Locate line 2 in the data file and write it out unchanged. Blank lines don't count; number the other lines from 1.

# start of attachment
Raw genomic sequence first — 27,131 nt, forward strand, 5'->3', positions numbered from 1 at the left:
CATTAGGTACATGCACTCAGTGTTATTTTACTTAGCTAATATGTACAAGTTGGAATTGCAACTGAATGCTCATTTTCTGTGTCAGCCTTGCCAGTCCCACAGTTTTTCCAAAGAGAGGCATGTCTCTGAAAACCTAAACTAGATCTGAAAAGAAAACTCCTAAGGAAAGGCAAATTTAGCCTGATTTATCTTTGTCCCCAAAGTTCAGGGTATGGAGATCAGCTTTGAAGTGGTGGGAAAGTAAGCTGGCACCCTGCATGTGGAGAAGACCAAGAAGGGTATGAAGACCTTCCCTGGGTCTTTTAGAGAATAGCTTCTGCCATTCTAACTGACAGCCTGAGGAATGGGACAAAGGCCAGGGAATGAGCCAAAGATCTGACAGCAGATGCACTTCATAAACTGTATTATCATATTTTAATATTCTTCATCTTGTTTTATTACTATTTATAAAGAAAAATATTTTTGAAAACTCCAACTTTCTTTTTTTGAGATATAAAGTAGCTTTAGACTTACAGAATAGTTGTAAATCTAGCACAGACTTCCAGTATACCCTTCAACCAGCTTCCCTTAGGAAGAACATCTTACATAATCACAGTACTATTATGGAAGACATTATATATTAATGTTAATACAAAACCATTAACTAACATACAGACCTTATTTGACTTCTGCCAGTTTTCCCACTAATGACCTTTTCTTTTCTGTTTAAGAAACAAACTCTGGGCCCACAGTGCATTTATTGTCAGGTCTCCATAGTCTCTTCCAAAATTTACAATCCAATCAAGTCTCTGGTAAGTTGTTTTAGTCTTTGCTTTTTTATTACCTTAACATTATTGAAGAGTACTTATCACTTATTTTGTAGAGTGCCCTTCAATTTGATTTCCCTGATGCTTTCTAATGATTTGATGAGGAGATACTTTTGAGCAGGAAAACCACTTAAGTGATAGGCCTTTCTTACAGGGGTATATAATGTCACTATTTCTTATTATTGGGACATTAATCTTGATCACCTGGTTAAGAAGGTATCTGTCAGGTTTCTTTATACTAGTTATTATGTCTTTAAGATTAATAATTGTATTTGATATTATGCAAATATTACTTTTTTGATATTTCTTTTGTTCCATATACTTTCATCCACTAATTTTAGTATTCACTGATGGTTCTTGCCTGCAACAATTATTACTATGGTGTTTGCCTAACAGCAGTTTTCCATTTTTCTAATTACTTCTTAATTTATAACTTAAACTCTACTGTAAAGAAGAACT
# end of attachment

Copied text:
CATTAGGTACATGCACTCAGTGTTATTTTACTTAGCTAATATGTACAAGTTGGAATTGCAACTGAATGCTCATTTTCTGTGTCAGCCTTGCCAGTCCCACAGTTTTTCCAAAGAGAGGCATGTCTCTGAAAACCTAAACTAGATCTGAAAAGAAAACTCCTAAGGAAAGGCAAATTTAGCCTGATTTATCTTTGTCCCCAAAGTTCAGGGTATGGAGATCAGCTTTGAAGTGGTGGGAAAGTAAGCTGGCACCCTGCATGTGGAGAAGACCAAGAAGGGTATGAAGACCTTCCCTGGGTCTTTTAGAGAATAGCTTCTGCCATTCTAACTGACAGCCTGAGGAATGGGACAAAGGCCAGGGAATGAGCCAAAGATCTGACAGCAGATGCACTTCATAAACTGTATTATCATATTTTAATATTCTTCATCTTGTTTTATTACTATTTATAAAGAAAAATATTTTTGAAAACTCCAACTTTCTTTTTTTGAGATATAAAGTAGCTTTAGACTTACAGAATAGTTGTAAATCTAGCACAGACTTCCAGTATACCCTTCAACCAGCTTCCCTTAGGAAGAACATCTTACATAATCACAGTACTATTATGGAAGACATTATATATTAATGTTAATACAAAACCATTAACTAACATACAGACCTTATTTGACTTCTGCCAGTTTTCCCACTAATGACCTTTTCTTTTCTGTTTAAGAAACAAACTCTGGGCCCACAGTGCATTTATTGTCAGGTCTCCATAGTCTCTTCCAAAATTTACAATCCAATCAAGTCTCTGGTAAGTTGTTTTAGTCTTTGCTTTTTTATTACCTTAACATTATTGAAGAGTACTTATCACTTATTTTGTAGAGTGCCCTTCAATTTGATTTCCCTGATGCTTTCTAATGATTTGATGAGGAGATACTTTTGAGCAGGAAAACCACTTAAGTGATAGGCCTTTCTTACAGGGGTATATAATGTCACTATTTCTTATTATTGGGACATTAATCTTGATCACCTGGTTAAGAAGGTATCTGTCAGGTTTCTTTATACTAGTTATTATGTCTTTAAGATTAATAATTGTATTTGATATTATGCAAATATTACTTTTTTGATATTTCTTTTGTTCCATATACTTTCATCCACTAATTTTAGTATTCACTGATGGTTCTTGCCTGCAACAATTATTACTATGGTGTTTGCCTAACAGCAGTTTTCCATTTTTCTAATTACTTCTTAATTTATAACTTAAACTCTACTGTAAAGAAGAACT